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Agricultural and Biological Engineering

Agricultural and Biological Engineering

Undergraduate Student Posters

The ABE Poster Symposium is an annual event which gives students the opportunity to communicate their research to ABE faculty and department peers. Below are past submissions from undergraduate students and links to download each poster.

  • Julian Williamson - Ergonomic Risk Assessment in a Greenhouse Nursery Operation - Abstract & PDF Download

    Ergonomic Risk Assessment in a Greenhouse Nursery Operation 

    Julian Williamson

    Advisor: Dr. Serap Gorucu 

    The aim of this study was to investigate the ergonomic risk from repetitive tasks in a nursery operation through non-invasive AI-based techniques. Through discovery of correlation between tasks and ergonomic risk we can make data-driven decisions to improve work conditions.  


    Florida has the second largest greenhouse and nursery industry of any state in the U.S. and it contributes more than $20 billion to the state’s economy. According to the workers’ compensation data from 2010 to 2019, greenhouse, nursery and floriculture workers had the highest number of injuries; musculoskeletal disorders (MSDs) being the most common occupational injuries. The aim of this study was to investigate the risks for MSDs from repetitive tasks in a nursery operation. 

    Two highly repetitive and consistent nursery operation tasks in day-to-day operations were selected to make video-based ergonomic assessments. These tasks were moving pots and trays to and from a rolling table and multi-shelf cart. Videos of two people conducting the same tasks were uploaded to KineticaLabs, an ergonomic assessment tool used to generate work task data.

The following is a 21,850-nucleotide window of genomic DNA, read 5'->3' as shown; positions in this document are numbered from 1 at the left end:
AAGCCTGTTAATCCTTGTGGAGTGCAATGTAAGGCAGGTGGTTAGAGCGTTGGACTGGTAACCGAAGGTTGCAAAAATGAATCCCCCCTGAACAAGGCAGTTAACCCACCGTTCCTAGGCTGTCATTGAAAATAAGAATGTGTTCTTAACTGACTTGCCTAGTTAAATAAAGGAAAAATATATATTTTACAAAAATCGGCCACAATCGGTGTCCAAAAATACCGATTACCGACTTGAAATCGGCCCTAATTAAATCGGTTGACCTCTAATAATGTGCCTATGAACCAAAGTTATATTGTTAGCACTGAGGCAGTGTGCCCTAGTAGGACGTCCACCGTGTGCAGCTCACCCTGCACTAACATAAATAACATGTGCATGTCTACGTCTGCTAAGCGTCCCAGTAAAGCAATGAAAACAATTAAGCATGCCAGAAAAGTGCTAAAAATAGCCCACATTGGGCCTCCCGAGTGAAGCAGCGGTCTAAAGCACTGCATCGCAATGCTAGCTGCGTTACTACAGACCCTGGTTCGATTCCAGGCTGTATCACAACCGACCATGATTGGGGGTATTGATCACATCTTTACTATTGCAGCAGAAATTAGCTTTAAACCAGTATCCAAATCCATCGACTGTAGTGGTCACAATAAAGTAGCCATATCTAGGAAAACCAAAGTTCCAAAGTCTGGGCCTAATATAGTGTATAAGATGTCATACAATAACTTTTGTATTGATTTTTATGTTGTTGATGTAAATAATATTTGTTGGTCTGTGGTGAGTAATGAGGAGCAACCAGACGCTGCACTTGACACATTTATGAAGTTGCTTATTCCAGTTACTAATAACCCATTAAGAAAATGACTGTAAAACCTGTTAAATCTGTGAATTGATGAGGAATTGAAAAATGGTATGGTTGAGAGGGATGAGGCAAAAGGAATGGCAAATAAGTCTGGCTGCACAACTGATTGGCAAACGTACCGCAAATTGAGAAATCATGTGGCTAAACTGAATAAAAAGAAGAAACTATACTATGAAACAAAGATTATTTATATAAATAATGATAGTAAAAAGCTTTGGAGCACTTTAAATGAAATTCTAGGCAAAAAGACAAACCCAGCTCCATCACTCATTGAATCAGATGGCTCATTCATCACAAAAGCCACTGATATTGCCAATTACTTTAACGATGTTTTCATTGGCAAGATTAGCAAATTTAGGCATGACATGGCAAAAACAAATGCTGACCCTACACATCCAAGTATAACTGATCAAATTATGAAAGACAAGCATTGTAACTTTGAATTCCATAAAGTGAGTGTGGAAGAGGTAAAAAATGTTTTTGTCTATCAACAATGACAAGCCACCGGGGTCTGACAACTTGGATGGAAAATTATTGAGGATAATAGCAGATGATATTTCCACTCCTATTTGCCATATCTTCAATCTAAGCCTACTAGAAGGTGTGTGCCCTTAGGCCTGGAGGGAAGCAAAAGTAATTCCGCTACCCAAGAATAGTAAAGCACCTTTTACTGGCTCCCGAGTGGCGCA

There is minimal difference in the sequential order of joints at most risk for the overall combined tasks for our subjects and relative difference in the order of joints at most risk for individual tasks, given the height disparity between subjects (6’2”, 5’4”). Elbow joints were at a highly disproportionate level of risk for all tasks; thus, there needs to be further investigation into the MSD risk for elbow/wrist/hand joints in nursery operations. We compared combined tasks for specific joints and single-frames to draw conclusions as to which postures are more/less optimal when doing the specific action. 

    Link to PDF of Poster

  • Ashley Sarkees - Analyzing a Low-Cost, Custom-Build UV-VIS Spectroscopy Setup with Machine Learning Methods to Predict Nitrate Concentrations in Hydroponic Nutrient Solutions - Abstract & PDF Download


    Ashley Sarkees

    Advisor: Dr. Eban Bean  


    The goal of this research project was to validate a low-cost, custom-built, open-source spectroscopy setup created in the ABE department at UF (GatorSpec) by comparing its ability to collect water quality data in hydroponic nutrient solutions to that of a state-of-the-art, off-the-shelf, standard laboratory spectrophotometer (NanoDrop2000C) using machine learning methods. Gathering water quality information is important for understanding and managing of water resource systems. For instance, hydroponics is an important water-focused system for crop production, and the correct management of nutrients in a hydroponic system is necessary for producing healthy crops efficiently and sustainably. However, it is relatively expensive and tedious to collect information on water quality using conventional methods. The results of this study showed that the GatorSpec has a comparable performance to that of the NanoDrop2000C and functions well as a UV-Vis spectrophotometer. This low-cost setup can be used to determine nutrient concentrations in hydroponic nutrient solutions. 

    Link to PDF of Poster